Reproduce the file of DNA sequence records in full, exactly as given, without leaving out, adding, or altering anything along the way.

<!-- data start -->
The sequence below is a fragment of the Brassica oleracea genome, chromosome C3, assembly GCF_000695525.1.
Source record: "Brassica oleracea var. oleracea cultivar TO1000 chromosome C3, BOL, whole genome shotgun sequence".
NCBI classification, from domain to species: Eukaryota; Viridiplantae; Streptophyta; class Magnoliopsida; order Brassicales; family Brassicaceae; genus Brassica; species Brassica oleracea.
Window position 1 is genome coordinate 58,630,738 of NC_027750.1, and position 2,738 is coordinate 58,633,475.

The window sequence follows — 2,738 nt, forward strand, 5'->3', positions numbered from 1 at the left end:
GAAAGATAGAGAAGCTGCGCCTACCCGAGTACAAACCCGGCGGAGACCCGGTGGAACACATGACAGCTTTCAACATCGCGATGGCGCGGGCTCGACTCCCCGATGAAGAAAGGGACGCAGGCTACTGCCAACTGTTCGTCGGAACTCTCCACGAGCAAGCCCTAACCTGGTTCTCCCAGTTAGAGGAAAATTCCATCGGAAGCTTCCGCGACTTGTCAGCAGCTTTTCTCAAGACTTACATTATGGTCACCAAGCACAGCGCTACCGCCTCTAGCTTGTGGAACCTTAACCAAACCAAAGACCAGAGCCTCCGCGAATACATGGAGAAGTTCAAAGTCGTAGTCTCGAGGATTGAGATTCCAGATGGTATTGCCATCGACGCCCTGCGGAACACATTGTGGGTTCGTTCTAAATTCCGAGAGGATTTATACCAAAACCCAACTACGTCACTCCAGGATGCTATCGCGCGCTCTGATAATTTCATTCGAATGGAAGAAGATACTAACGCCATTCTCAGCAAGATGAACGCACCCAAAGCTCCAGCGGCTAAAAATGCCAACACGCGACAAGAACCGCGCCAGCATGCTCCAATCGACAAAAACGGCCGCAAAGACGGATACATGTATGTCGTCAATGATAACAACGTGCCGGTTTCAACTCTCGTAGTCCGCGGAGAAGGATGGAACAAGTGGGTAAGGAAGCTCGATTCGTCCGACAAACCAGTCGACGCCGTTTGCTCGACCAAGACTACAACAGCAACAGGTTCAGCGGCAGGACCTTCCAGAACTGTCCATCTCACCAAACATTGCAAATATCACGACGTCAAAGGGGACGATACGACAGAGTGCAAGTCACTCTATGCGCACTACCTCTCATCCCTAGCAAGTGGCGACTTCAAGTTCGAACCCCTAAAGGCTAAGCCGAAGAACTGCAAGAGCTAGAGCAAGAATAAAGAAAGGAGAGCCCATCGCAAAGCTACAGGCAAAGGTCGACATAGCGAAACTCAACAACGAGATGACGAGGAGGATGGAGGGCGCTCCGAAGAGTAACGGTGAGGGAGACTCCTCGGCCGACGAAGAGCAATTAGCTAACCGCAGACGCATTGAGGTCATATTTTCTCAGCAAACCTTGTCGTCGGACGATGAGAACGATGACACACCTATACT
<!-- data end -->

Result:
The sequence below is a fragment of the Brassica oleracea genome, chromosome C3, assembly GCF_000695525.1.
Source record: "Brassica oleracea var. oleracea cultivar TO1000 chromosome C3, BOL, whole genome shotgun sequence".
NCBI classification, from domain to species: Eukaryota; Viridiplantae; Streptophyta; class Magnoliopsida; order Brassicales; family Brassicaceae; genus Brassica; species Brassica oleracea.
Window position 1 is genome coordinate 58,630,738 of NC_027750.1, and position 2,738 is coordinate 58,633,475.

The window sequence follows — 2,738 nt, forward strand, 5'->3', positions numbered from 1 at the left end:
GAAAGATAGAGAAGCTGCGCCTACCCGAGTACAAACCCGGCGGAGACCCGGTGGAACACATGACAGCTTTCAACATCGCGATGGCGCGGGCTCGACTCCCCGATGAAGAAAGGGACGCAGGCTACTGCCAACTGTTCGTCGGAACTCTCCACGAGCAAGCCCTAACCTGGTTCTCCCAGTTAGAGGAAAATTCCATCGGAAGCTTCCGCGACTTGTCAGCAGCTTTTCTCAAGACTTACATTATGGTCACCAAGCACAGCGCTACCGCCTCTAGCTTGTGGAACCTTAACCAAACCAAAGACCAGAGCCTCCGCGAATACATGGAGAAGTTCAAAGTCGTAGTCTCGAGGATTGAGATTCCAGATGGTATTGCCATCGACGCCCTGCGGAACACATTGTGGGTTCGTTCTAAATTCCGAGAGGATTTATACCAAAACCCAACTACGTCACTCCAGGATGCTATCGCGCGCTCTGATAATTTCATTCGAATGGAAGAAGATACTAACGCCATTCTCAGCAAGATGAACGCACCCAAAGCTCCAGCGGCTAAAAATGCCAACACGCGACAAGAACCGCGCCAGCATGCTCCAATCGACAAAAACGGCCGCAAAGACGGATACATGTATGTCGTCAATGATAACAACGTGCCGGTTTCAACTCTCGTAGTCCGCGGAGAAGGATGGAACAAGTGGGTAAGGAAGCTCGATTCGTCCGACAAACCAGTCGACGCCGTTTGCTCGACCAAGACTACAACAGCAACAGGTTCAGCGGCAGGACCTTCCAGAACTGTCCATCTCACCAAACATTGCAAATATCACGACGTCAAAGGGGACGATACGACAGAGTGCAAGTCACTCTATGCGCACTACCTCTCATCCCTAGCAAGTGGCGACTTCAAGTTCGAACCCCTAAAGGCTAAGCCGAAGAACTGCAAGAGCTAGAGCAAGAATAAAGAAAGGAGAGCCCATCGCAAAGCTACAGGCAAAGGTCGACATAGCGAAACTCAACAACGAGATGACGAGGAGGATGGAGGGCGCTCCGAAGAGTAACGGTGAGGGAGACTCCTCGGCCGACGAAGAGCAATTAGCTAACCGCAGACGCATTGAGGTCATATTTTCTCAGCAAACCTTGTCGTCGGACGATGAGAACGATGACACACCTATACT